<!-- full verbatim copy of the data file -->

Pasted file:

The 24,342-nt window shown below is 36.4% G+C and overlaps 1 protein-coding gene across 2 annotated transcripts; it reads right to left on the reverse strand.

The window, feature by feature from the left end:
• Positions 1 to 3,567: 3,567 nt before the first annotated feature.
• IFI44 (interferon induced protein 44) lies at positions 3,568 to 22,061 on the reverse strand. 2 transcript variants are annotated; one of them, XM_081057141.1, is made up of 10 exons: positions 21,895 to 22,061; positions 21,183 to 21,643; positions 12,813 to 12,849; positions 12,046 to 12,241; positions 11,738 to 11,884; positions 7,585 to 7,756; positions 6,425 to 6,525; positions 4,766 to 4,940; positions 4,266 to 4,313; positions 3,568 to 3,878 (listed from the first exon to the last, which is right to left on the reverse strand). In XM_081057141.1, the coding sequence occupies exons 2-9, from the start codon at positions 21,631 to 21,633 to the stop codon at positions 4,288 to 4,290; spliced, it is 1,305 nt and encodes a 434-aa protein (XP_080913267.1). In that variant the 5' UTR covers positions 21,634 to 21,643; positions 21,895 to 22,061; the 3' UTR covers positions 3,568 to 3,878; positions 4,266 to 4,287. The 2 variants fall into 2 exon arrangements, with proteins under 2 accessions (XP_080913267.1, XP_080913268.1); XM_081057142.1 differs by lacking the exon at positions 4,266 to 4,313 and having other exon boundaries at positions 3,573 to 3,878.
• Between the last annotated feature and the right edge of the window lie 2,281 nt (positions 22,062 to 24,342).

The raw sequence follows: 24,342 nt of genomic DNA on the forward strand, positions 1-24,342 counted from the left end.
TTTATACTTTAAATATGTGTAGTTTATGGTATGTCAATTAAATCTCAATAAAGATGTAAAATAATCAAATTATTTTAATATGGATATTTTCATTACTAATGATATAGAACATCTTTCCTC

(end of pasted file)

The 24,342-nt window shown below is 36.4% G+C and overlaps 1 protein-coding gene across 2 annotated transcripts; it reads right to left on the reverse strand.

The window, feature by feature from the left end:
• Positions 1 to 3,567: 3,567 nt before the first annotated feature.
• IFI44 (interferon induced protein 44) lies at positions 3,568 to 22,061 on the reverse strand. 2 transcript variants are annotated; one of them, XM_081057141.1, is made up of 10 exons: positions 21,895 to 22,061; positions 21,183 to 21,643; positions 12,813 to 12,849; positions 12,046 to 12,241; positions 11,738 to 11,884; positions 7,585 to 7,756; positions 6,425 to 6,525; positions 4,766 to 4,940; positions 4,266 to 4,313; positions 3,568 to 3,878 (listed from the first exon to the last, which is right to left on the reverse strand). In XM_081057141.1, the coding sequence occupies exons 2-9, from the start codon at positions 21,631 to 21,633 to the stop codon at positions 4,288 to 4,290; spliced, it is 1,305 nt and encodes a 434-aa protein (XP_080913267.1). In that variant the 5' UTR covers positions 21,634 to 21,643; positions 21,895 to 22,061; the 3' UTR covers positions 3,568 to 3,878; positions 4,266 to 4,287. The 2 variants fall into 2 exon arrangements, with proteins under 2 accessions (XP_080913267.1, XP_080913268.1); XM_081057142.1 differs by lacking the exon at positions 4,266 to 4,313 and having other exon boundaries at positions 3,573 to 3,878.
• Between the last annotated feature and the right edge of the window lie 2,281 nt (positions 22,062 to 24,342).

The raw sequence follows: 24,342 nt of genomic DNA on the forward strand, positions 1-24,342 counted from the left end.
TTTATACTTTAAATATGTGTAGTTTATGGTATGTCAATTAAATCTCAATAAAGATGTAAAATAATCAAATTATTTTAATATGGATATTTTCATTACTAATGATATAGAACATCTTTCCTC